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“5 Things I Wish Someone Told Me Before I Became CEO of BAM Agricultural Solutions”, With Timothy A. Peach

The CEO should understand that our customers’ needs are the first step in marketing. Advertising and promotion are supporting activities incorporating the customer’s needs. We had an opportunity to present our new retail product, Gardener’s Choice, to a major big box store. Although the retail outlet was impressed and supportive, they weren’t buying. Retailers look […]

The CEO should understand that our customers’ needs are the first step in marketing. Advertising and promotion are supporting activities incorporating the customer’s needs. We had an opportunity to present our new retail product, Gardener’s Choice, to a major big box store. Although the retail outlet was impressed and supportive, they weren’t buying. Retailers look for products with an established name and customer base to pull foot traffic into their locations. Although the innovation and novelty were acknowledged, those attributes alone would not generate the foot traffic they looked for. Foot traffic was their need.


Timothy A. Peach has over 20 years of finance and operations experience working with both public and private companies from the development stage through significant revenue generation. His track record includes successful IPO and bond offerings, mergers, and acquisitions with resulting integration and profit improvement. In his role as Chief Executive Officer of BAM Agricultural Solutions, Mr. Peach is heavily involved in day-to-day operations and forwarding the Company’s objectives relating to the sale, distribution and business development activities of BAM-FX, the Company’s flagship product for production agricultural, as well as its derivative products. BAM-FX consistently demonstrates and delivers enhanced biomass production, root development and plant vigor response, improved yield, and germination rate and disease resistance. His oversight also involves investor relations, operating improvement, filing initial registration and ongoing financial reporting with the SEC, SOX certification as well as closely interacting with the Board of Directors of Zero Gravity Solutions, Inc., BAM Agricultural Solutions, Inc.’s publicly traded parent company. Tim began his career with Price Waterhouse Coopers with a broad diversity of clients, which ultimately led to his involvement in a multitude of fields including medical manufacturing, software engineering and integration, telecommunications, natural resources, and innovative technology. Tim received a Bachelor of Science degree in mathematics from the University of Pittsburgh and an MBA from the Katz School of Business at the University of Pittsburgh. Tim volunteers his efforts supporting community focused organizations and enjoys consulting with startup businesses on commercialization and operations.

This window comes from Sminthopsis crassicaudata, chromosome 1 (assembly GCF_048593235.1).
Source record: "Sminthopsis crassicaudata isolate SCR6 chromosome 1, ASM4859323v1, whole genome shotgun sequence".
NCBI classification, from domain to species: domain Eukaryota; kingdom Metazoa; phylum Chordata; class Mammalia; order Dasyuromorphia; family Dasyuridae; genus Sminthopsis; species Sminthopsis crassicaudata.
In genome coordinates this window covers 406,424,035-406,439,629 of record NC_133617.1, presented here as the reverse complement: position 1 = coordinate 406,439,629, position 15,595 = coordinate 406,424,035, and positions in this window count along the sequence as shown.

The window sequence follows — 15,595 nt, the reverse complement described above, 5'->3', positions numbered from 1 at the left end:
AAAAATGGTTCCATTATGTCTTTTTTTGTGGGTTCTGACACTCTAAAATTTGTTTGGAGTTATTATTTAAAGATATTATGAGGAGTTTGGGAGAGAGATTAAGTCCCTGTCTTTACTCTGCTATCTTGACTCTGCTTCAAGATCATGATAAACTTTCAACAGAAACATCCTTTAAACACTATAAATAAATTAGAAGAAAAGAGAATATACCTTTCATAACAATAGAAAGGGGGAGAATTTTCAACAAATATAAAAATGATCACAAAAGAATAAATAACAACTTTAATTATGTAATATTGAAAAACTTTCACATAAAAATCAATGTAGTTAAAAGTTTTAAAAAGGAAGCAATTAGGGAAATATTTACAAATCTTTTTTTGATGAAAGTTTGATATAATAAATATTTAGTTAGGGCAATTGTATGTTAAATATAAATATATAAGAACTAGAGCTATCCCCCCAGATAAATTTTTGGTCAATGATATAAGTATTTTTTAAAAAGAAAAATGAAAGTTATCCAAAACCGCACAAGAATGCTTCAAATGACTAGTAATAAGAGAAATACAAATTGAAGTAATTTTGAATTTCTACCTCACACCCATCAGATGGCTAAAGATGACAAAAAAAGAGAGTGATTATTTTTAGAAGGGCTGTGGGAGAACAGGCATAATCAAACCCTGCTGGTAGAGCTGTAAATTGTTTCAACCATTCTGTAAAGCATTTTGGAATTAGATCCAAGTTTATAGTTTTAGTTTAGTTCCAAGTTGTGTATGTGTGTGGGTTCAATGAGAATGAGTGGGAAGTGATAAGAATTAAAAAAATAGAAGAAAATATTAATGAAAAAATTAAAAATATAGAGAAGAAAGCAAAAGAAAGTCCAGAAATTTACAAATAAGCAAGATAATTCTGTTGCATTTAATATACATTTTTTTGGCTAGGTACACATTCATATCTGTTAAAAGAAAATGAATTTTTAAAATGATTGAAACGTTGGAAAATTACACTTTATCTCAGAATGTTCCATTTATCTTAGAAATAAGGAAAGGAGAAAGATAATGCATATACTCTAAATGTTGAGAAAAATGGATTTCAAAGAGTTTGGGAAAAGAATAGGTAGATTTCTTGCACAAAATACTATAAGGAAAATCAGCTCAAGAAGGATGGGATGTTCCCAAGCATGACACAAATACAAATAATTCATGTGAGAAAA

Thank you for joining us Mr. Peach! Can you tell us the story about what brought you to this career path?

Iwas born and raised in Western Pennsylvania, where I spent much of my younger years working on local farms and orchards until I was old enough to obtain a work permit.

I dreamed of a career that would benefit the people around me, never giving much thought to a that path that would lead me back to agriculture.

After leaving the University of Pittsburgh with a graduate degree in business, I set out to learn as much about a broad range of companies and their operations as I could in the shortest time possible.

To start, I chose a service industry leader, Price Waterhouse Coopers with its fast pace and attention to detail. During this period, I worked with and became fascinated by startup companies that were introducing innovative products or services in domestic and international markets.

Building on that experience and training, I first applied my financial, operational, and transactional skills in energy, financial, and heavy manufacturing industries. Following my fascination with innovative businesses, I turned my attention to the software, communications, medical devices, and medical services industries.

Five years ago, I was introduced to an innovative agricultural biotechnology company with a new product, BAM-FX. BAM-FX had a universal application with the potential to play a huge role in feeding the world. I saw an opportunity to play a part in driving the technology across global markets. That challenge was extremely appealing, and I was sold on the opportunity with Zero Gravity Solutions, Inc.